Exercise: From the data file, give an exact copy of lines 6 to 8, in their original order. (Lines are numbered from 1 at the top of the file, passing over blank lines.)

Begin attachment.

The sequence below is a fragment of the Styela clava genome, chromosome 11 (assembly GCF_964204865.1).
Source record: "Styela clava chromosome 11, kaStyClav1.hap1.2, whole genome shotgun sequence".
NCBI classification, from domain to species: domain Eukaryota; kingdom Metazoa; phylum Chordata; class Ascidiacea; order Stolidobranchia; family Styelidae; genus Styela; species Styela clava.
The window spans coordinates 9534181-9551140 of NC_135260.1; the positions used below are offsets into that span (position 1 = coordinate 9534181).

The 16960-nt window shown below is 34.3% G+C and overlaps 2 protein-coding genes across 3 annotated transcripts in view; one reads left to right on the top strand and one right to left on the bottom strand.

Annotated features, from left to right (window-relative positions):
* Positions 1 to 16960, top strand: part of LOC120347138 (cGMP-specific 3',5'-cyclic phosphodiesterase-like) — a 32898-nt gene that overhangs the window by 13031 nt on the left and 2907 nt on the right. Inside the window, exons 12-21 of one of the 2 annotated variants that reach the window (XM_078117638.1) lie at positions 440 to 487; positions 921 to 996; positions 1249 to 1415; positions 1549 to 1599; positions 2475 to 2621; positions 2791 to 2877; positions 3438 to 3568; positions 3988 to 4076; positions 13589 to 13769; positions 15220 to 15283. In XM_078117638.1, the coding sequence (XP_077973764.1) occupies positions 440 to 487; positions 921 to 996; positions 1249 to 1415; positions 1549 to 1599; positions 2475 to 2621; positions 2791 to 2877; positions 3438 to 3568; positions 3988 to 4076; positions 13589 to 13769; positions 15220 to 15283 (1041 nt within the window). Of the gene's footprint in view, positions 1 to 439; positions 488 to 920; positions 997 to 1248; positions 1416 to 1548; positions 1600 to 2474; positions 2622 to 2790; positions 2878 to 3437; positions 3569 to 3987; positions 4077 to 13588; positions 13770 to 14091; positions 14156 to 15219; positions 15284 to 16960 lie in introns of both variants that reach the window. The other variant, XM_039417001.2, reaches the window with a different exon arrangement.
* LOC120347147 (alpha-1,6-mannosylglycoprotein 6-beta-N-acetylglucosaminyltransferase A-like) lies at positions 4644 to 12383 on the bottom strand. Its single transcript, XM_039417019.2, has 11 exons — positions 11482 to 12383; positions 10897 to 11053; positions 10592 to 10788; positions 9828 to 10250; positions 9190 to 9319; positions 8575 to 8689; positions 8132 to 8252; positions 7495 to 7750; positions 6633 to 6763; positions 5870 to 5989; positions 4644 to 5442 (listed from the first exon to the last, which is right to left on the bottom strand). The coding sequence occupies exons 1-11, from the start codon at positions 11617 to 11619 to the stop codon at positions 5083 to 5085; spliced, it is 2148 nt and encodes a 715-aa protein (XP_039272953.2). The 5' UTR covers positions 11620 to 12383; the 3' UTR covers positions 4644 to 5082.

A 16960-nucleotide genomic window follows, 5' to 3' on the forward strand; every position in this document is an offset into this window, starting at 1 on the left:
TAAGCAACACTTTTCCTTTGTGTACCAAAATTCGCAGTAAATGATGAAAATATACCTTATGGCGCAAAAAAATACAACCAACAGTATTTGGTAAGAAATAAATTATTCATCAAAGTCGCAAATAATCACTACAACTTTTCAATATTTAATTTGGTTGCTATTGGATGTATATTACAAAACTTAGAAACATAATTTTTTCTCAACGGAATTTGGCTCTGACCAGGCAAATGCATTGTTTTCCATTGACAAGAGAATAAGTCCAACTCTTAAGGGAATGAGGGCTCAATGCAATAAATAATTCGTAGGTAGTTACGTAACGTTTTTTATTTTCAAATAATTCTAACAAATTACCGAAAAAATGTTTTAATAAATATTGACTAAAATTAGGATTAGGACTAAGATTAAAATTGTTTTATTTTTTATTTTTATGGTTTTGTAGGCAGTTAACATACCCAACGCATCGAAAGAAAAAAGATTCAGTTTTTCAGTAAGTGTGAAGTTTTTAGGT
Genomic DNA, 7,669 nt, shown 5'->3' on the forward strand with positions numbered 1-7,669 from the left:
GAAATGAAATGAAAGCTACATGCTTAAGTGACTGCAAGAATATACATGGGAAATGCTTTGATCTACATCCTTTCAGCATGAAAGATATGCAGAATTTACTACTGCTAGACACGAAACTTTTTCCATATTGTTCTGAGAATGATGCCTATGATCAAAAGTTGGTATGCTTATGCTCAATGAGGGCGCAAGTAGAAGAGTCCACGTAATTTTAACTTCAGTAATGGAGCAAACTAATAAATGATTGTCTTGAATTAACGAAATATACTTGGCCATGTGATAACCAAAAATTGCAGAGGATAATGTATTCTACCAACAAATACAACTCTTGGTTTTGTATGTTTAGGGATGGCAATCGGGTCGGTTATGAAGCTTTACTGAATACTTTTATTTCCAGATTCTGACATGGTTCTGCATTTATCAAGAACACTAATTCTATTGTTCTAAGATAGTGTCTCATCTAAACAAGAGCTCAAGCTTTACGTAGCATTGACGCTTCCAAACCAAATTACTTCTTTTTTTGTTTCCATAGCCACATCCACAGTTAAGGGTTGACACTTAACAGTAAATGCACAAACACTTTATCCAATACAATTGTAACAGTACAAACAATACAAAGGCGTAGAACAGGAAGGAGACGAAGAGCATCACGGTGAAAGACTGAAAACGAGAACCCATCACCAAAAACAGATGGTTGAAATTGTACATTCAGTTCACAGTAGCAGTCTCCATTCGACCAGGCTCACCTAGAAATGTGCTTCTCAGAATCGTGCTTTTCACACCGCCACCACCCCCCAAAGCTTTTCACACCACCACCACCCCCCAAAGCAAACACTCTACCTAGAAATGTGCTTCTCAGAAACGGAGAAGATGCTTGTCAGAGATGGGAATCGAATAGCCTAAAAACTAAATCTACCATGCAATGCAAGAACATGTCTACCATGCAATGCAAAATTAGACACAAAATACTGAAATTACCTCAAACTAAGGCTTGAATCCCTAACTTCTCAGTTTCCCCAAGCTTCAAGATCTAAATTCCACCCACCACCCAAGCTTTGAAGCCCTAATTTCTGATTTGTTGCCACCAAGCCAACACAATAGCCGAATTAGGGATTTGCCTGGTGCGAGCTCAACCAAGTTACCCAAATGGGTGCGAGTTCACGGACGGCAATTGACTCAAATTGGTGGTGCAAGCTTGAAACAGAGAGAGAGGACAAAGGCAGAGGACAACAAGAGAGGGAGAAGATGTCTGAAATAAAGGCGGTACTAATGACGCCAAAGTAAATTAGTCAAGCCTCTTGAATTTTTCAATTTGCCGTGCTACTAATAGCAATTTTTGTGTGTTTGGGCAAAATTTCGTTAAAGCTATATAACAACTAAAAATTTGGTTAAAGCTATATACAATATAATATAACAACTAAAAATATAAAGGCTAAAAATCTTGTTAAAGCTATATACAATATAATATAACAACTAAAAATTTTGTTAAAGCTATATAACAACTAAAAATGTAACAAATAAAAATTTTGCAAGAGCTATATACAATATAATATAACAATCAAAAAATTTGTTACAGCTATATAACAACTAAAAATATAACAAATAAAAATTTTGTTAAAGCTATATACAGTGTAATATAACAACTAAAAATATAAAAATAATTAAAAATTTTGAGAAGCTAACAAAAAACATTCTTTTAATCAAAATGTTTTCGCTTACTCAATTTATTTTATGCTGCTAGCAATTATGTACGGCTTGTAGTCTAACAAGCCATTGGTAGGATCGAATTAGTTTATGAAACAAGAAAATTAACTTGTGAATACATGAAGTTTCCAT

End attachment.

Annotated features, from left to right (window-relative positions):
* Positions 1 to 16960, top strand: part of LOC120347138 (cGMP-specific 3',5'-cyclic phosphodiesterase-like) — a 32898-nt gene that overhangs the window by 13031 nt on the left and 2907 nt on the right. Inside the window, exons 12-21 of one of the 2 annotated variants that reach the window (XM_078117638.1) lie at positions 440 to 487; positions 921 to 996; positions 1249 to 1415; positions 1549 to 1599; positions 2475 to 2621; positions 2791 to 2877; positions 3438 to 3568; positions 3988 to 4076; positions 13589 to 13769; positions 15220 to 15283. In XM_078117638.1, the coding sequence (XP_077973764.1) occupies positions 440 to 487; positions 921 to 996; positions 1249 to 1415; positions 1549 to 1599; positions 2475 to 2621; positions 2791 to 2877; positions 3438 to 3568; positions 3988 to 4076; positions 13589 to 13769; positions 15220 to 15283 (1041 nt within the window). Of the gene's footprint in view, positions 1 to 439; positions 488 to 920; positions 997 to 1248; positions 1416 to 1548; positions 1600 to 2474; positions 2622 to 2790; positions 2878 to 3437; positions 3569 to 3987; positions 4077 to 13588; positions 13770 to 14091; positions 14156 to 15219; positions 15284 to 16960 lie in introns of both variants that reach the window. The other variant, XM_039417001.2, reaches the window with a different exon arrangement.
* LOC120347147 (alpha-1,6-mannosylglycoprotein 6-beta-N-acetylglucosaminyltransferase A-like) lies at positions 4644 to 12383 on the bottom strand. Its single transcript, XM_039417019.2, has 11 exons — positions 11482 to 12383; positions 10897 to 11053; positions 10592 to 10788; positions 9828 to 10250; positions 9190 to 9319; positions 8575 to 8689; positions 8132 to 8252; positions 7495 to 7750; positions 6633 to 6763; positions 5870 to 5989; positions 4644 to 5442 (listed from the first exon to the last, which is right to left on the bottom strand). The coding sequence occupies exons 1-11, from the start codon at positions 11617 to 11619 to the stop codon at positions 5083 to 5085; spliced, it is 2148 nt and encodes a 715-aa protein (XP_039272953.2). The 5' UTR covers positions 11620 to 12383; the 3' UTR covers positions 4644 to 5082.